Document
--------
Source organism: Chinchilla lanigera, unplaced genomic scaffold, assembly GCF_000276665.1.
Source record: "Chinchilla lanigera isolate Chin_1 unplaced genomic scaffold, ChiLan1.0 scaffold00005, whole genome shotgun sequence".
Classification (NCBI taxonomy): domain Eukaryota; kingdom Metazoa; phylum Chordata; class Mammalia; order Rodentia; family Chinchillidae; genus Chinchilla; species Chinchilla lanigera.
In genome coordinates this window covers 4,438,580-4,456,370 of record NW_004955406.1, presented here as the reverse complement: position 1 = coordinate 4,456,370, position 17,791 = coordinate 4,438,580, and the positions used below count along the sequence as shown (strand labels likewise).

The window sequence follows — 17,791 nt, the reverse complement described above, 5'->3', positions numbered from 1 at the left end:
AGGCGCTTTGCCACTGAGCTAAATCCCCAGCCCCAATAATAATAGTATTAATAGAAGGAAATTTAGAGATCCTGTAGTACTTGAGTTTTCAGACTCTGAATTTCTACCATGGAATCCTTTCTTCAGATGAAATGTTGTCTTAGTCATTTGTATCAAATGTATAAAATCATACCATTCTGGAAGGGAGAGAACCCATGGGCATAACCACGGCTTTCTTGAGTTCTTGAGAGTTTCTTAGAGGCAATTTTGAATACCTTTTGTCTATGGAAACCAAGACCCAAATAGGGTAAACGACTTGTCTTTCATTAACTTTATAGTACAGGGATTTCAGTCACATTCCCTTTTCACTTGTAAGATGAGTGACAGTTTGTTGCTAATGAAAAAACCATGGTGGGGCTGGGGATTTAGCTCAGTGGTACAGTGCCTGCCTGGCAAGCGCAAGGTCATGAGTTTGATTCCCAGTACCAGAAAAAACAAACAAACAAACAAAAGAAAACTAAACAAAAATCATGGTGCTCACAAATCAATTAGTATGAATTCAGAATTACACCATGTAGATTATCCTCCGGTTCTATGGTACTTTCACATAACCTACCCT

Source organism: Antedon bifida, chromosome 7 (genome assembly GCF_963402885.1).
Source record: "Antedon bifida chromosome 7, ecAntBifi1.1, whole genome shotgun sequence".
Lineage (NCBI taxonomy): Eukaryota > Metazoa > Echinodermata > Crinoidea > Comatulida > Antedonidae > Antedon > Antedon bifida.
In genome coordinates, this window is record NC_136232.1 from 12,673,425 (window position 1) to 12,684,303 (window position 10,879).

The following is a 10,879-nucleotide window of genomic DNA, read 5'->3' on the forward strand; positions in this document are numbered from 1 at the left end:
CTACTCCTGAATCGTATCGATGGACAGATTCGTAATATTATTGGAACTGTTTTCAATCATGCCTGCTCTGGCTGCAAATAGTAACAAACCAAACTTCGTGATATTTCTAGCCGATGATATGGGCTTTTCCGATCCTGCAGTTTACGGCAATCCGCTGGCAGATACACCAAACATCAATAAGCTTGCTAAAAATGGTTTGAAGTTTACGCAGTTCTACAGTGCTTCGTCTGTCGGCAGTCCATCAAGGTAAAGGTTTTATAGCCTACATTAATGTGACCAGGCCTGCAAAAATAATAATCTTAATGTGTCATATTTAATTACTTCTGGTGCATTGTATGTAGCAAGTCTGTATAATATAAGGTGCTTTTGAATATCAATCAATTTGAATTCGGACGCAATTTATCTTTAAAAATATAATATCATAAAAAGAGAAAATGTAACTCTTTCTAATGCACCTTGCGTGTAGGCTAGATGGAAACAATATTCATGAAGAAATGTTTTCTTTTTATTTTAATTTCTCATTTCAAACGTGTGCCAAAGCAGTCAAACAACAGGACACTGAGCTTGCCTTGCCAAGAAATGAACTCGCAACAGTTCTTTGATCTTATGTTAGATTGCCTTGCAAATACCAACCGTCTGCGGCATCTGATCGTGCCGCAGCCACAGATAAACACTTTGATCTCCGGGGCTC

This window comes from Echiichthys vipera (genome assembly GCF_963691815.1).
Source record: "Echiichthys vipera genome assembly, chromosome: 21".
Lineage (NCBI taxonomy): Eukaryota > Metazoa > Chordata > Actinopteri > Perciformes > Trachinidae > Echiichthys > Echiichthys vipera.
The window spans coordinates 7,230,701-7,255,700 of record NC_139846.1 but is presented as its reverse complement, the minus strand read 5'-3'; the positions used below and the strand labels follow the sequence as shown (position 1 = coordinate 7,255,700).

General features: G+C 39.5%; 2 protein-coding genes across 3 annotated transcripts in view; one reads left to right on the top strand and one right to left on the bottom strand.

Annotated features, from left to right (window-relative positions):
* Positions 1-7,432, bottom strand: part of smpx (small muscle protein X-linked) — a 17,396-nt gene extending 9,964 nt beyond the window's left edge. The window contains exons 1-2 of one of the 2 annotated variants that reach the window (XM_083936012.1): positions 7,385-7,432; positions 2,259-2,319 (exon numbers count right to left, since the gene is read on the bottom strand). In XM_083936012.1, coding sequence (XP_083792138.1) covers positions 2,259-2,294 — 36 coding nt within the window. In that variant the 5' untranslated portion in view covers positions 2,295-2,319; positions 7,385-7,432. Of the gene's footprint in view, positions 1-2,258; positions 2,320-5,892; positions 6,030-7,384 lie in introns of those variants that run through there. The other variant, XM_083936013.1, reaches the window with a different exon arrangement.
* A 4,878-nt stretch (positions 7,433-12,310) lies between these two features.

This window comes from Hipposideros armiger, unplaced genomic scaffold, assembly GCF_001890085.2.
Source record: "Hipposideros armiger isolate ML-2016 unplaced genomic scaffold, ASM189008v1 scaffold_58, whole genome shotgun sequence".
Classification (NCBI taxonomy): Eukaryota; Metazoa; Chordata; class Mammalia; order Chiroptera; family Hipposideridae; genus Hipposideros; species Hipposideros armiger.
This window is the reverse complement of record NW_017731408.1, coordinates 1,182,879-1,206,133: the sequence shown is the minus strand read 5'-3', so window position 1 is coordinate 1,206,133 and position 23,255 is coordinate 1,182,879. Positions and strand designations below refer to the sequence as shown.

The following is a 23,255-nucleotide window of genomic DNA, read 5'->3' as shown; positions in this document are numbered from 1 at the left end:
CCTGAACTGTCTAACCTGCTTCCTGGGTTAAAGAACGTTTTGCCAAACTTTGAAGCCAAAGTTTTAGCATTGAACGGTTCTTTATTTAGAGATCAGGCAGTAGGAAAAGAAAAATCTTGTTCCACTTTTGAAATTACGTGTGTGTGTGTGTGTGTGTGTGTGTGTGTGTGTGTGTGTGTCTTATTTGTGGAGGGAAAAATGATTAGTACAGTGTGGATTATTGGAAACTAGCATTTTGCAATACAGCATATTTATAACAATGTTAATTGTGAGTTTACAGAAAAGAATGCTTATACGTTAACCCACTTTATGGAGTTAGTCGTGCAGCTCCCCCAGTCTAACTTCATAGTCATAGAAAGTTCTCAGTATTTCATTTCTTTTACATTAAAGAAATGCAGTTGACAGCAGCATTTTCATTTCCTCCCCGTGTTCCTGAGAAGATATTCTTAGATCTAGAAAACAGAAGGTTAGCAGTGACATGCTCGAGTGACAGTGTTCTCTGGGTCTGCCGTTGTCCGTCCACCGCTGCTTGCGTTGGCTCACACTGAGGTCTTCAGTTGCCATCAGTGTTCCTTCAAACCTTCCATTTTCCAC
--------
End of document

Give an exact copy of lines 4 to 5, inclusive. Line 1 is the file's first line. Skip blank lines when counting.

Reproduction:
In genome coordinates this window covers 4,438,580-4,456,370 of record NW_004955406.1, presented here as the reverse complement: position 1 = coordinate 4,456,370, position 17,791 = coordinate 4,438,580, and the positions used below count along the sequence as shown (strand labels likewise).

The window sequence follows — 17,791 nt, the reverse complement described above, 5'->3', positions numbered from 1 at the left end: